This isn’t a topic that people usually talk openly about. In fact sometimes, people start talking about this topic a little too late to make an impact, that is why I thought I would share some of my thoughts and experiences. This topic is ‘dying’. Unfortunately (or fortunately depending on which way you want to look at it) we are all going to die at some point.

I never really thought much about this until I started working as an independent advocate. In my personal life I haven’t really experienced much death, the death of my grandparents happened when I was a lot younger but more recently last year, I lost a friend to suicide. I now think it is really important that people around me know what I would like to happen when the end of my life is near.

People have a right to make decisions about their future and this includes the type of care and support you may or may not want. Some people may not feel comfortable having the conversations or even writing down a plan about the end of their life. However in my experience as an advocate, sometimes people’s health can decline at such a rate that they lose the capacity to make decisions themselves and this presents difficulties in trying to work out the care and treatment pathways the person may have wanted.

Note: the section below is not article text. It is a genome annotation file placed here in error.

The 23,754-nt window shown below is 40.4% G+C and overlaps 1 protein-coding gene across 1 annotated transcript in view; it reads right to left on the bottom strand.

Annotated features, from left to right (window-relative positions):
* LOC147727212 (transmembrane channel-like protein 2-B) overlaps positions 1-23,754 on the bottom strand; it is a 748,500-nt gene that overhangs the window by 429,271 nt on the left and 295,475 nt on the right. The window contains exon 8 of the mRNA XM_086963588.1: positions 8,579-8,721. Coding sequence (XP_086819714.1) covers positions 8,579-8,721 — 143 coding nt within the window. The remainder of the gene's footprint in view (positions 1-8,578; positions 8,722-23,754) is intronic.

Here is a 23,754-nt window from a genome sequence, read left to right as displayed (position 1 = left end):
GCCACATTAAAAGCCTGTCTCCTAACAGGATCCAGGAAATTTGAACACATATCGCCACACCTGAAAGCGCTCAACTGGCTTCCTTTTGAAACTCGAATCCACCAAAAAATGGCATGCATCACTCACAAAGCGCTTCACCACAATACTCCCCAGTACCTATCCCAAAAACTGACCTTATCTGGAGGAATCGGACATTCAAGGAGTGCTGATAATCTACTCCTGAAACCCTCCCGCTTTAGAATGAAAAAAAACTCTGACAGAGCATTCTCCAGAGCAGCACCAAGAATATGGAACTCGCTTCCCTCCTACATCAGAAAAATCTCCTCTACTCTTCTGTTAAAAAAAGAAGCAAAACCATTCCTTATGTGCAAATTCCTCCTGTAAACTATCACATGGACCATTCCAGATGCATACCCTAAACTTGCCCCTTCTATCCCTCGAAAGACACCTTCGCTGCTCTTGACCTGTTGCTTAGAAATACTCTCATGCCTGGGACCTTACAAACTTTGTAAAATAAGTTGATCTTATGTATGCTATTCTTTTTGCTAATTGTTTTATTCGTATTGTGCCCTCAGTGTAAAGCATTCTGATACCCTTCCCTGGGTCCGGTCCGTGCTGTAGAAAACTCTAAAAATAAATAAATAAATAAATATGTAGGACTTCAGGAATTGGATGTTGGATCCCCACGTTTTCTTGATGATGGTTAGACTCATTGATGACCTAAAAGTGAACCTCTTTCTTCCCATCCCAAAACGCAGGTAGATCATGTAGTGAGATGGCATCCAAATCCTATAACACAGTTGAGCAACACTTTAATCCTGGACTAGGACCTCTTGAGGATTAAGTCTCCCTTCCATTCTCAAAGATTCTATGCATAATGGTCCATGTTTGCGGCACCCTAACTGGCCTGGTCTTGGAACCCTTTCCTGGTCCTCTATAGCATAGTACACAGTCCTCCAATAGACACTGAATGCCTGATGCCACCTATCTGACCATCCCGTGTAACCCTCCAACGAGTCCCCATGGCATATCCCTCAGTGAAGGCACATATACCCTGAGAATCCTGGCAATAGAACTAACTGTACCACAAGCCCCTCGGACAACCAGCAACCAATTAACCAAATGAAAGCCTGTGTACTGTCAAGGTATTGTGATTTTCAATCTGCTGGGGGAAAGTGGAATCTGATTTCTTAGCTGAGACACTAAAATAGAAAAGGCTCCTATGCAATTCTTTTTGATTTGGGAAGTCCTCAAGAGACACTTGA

There is legislation that provides a framework for making decisions when people lose the capacity to make decisions themselves. This is called the Mental Capacity Act 2005. The Mental Capacity Act also defines the framework for people to plan for a time when they may lose capacity to make decisions themselves. The Mental Capacity Act has five key principles which must be followed:

 

  1. Assume capacity

It must be assumed, unless proven otherwise, that people have the capacity to make decisions themselves. Just because someone has a disability or in unwell, does not mean they can’t make decisions for themselves.

 

  1. Take all practical steps

People have a right to support to make decisions and all practical steps should be taken to support the person to make the decision themselves. This could be making easy read information, writing things down or even relaying the same information again at different times of the day.